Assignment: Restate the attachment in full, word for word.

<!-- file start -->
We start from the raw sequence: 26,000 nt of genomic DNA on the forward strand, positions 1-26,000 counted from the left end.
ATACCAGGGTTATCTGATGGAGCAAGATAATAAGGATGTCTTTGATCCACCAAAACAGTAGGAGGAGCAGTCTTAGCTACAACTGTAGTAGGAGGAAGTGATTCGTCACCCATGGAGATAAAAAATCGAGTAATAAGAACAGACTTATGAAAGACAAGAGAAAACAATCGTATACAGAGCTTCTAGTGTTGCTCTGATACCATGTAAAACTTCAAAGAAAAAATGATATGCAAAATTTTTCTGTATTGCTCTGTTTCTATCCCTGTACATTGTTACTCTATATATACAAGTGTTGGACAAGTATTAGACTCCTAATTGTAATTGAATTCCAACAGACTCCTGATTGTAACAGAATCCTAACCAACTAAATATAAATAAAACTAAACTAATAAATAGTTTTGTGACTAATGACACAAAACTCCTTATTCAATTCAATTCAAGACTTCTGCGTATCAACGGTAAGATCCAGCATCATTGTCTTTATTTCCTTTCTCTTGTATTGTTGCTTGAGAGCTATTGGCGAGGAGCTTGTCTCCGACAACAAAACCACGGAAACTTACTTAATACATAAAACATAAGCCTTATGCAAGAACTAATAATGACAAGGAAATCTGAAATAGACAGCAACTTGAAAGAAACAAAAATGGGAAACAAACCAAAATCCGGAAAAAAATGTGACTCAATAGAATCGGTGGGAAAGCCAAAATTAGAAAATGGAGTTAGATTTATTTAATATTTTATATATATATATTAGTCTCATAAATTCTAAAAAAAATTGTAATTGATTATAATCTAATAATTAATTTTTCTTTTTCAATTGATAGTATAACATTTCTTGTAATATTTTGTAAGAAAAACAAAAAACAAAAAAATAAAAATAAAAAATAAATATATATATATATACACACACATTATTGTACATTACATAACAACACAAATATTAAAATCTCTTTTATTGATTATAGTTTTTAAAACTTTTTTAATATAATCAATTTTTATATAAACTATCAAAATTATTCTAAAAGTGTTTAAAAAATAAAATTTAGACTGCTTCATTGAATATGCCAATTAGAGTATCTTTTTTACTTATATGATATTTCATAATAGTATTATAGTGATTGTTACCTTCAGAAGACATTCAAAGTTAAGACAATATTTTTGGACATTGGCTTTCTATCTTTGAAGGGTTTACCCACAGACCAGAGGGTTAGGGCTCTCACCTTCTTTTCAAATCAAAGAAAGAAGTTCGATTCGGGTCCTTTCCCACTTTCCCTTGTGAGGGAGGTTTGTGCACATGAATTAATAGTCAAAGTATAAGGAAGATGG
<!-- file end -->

We start from the raw sequence: 26,000 nt of genomic DNA on the forward strand, positions 1-26,000 counted from the left end.
ATACCAGGGTTATCTGATGGAGCAAGATAATAAGGATGTCTTTGATCCACCAAAACAGTAGGAGGAGCAGTCTTAGCTACAACTGTAGTAGGAGGAAGTGATTCGTCACCCATGGAGATAAAAAATCGAGTAATAAGAACAGACTTATGAAAGACAAGAGAAAACAATCGTATACAGAGCTTCTAGTGTTGCTCTGATACCATGTAAAACTTCAAAGAAAAAATGATATGCAAAATTTTTCTGTATTGCTCTGTTTCTATCCCTGTACATTGTTACTCTATATATACAAGTGTTGGACAAGTATTAGACTCCTAATTGTAATTGAATTCCAACAGACTCCTGATTGTAACAGAATCCTAACCAACTAAATATAAATAAAACTAAACTAATAAATAGTTTTGTGACTAATGACACAAAACTCCTTATTCAATTCAATTCAAGACTTCTGCGTATCAACGGTAAGATCCAGCATCATTGTCTTTATTTCCTTTCTCTTGTATTGTTGCTTGAGAGCTATTGGCGAGGAGCTTGTCTCCGACAACAAAACCACGGAAACTTACTTAATACATAAAACATAAGCCTTATGCAAGAACTAATAATGACAAGGAAATCTGAAATAGACAGCAACTTGAAAGAAACAAAAATGGGAAACAAACCAAAATCCGGAAAAAAATGTGACTCAATAGAATCGGTGGGAAAGCCAAAATTAGAAAATGGAGTTAGATTTATTTAATATTTTATATATATATATTAGTCTCATAAATTCTAAAAAAAATTGTAATTGATTATAATCTAATAATTAATTTTTCTTTTTCAATTGATAGTATAACATTTCTTGTAATATTTTGTAAGAAAAACAAAAAACAAAAAAATAAAAATAAAAAATAAATATATATATATATACACACACATTATTGTACATTACATAACAACACAAATATTAAAATCTCTTTTATTGATTATAGTTTTTAAAACTTTTTTAATATAATCAATTTTTATATAAACTATCAAAATTATTCTAAAAGTGTTTAAAAAATAAAATTTAGACTGCTTCATTGAATATGCCAATTAGAGTATCTTTTTTACTTATATGATATTTCATAATAGTATTATAGTGATTGTTACCTTCAGAAGACATTCAAAGTTAAGACAATATTTTTGGACATTGGCTTTCTATCTTTGAAGGGTTTACCCACAGACCAGAGGGTTAGGGCTCTCACCTTCTTTTCAAATCAAAGAAAGAAGTTCGATTCGGGTCCTTTCCCACTTTCCCTTGTGAGGGAGGTTTGTGCACATGAATTAATAGTCAAAGTATAAGGAAGATGG